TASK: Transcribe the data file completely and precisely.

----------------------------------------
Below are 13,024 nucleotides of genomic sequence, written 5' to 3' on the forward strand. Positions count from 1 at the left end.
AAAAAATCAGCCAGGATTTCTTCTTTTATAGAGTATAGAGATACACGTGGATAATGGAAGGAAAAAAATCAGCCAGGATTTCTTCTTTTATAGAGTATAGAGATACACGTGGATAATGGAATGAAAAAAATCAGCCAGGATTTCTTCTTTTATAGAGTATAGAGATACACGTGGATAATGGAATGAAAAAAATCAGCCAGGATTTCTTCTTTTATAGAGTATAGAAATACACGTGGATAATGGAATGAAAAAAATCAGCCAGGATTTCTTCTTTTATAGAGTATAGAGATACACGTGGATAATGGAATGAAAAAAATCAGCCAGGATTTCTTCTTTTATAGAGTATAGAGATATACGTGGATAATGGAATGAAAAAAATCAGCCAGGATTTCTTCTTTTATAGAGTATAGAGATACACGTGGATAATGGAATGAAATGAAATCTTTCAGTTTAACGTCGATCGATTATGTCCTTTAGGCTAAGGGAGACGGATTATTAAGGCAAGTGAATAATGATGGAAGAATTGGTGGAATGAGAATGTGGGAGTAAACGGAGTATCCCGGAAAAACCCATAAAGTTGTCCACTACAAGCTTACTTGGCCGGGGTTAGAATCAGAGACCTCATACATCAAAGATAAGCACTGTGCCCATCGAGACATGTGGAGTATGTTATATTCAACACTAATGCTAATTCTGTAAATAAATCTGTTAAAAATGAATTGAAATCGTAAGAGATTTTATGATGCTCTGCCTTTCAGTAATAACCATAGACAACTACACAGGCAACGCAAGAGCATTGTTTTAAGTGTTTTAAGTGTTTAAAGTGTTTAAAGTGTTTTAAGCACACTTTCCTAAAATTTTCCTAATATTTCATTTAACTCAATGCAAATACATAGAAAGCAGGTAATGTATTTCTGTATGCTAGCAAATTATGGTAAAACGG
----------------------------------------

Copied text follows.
Below are 13,024 nucleotides of genomic sequence, written 5' to 3' on the forward strand. Positions count from 1 at the left end.
AAAAAATCAGCCAGGATTTCTTCTTTTATAGAGTATAGAGATACACGTGGATAATGGAAGGAAAAAAATCAGCCAGGATTTCTTCTTTTATAGAGTATAGAGATACACGTGGATAATGGAATGAAAAAAATCAGCCAGGATTTCTTCTTTTATAGAGTATAGAGATACACGTGGATAATGGAATGAAAAAAATCAGCCAGGATTTCTTCTTTTATAGAGTATAGAAATACACGTGGATAATGGAATGAAAAAAATCAGCCAGGATTTCTTCTTTTATAGAGTATAGAGATACACGTGGATAATGGAATGAAAAAAATCAGCCAGGATTTCTTCTTTTATAGAGTATAGAGATATACGTGGATAATGGAATGAAAAAAATCAGCCAGGATTTCTTCTTTTATAGAGTATAGAGATACACGTGGATAATGGAATGAAATGAAATCTTTCAGTTTAACGTCGATCGATTATGTCCTTTAGGCTAAGGGAGACGGATTATTAAGGCAAGTGAATAATGATGGAAGAATTGGTGGAATGAGAATGTGGGAGTAAACGGAGTATCCCGGAAAAACCCATAAAGTTGTCCACTACAAGCTTACTTGGCCGGGGTTAGAATCAGAGACCTCATACATCAAAGATAAGCACTGTGCCCATCGAGACATGTGGAGTATGTTATATTCAACACTAATGCTAATTCTGTAAATAAATCTGTTAAAAATGAATTGAAATCGTAAGAGATTTTATGATGCTCTGCCTTTCAGTAATAACCATAGACAACTACACAGGCAACGCAAGAGCATTGTTTTAAGTGTTTTAAGTGTTTAAAGTGTTTAAAGTGTTTTAAGCACACTTTCCTAAAATTTTCCTAATATTTCATTTAACTCAATGCAAATACATAGAAAGCAGGTAATGTATTTCTGTATGCTAGCAAATTATGGTAAAACGG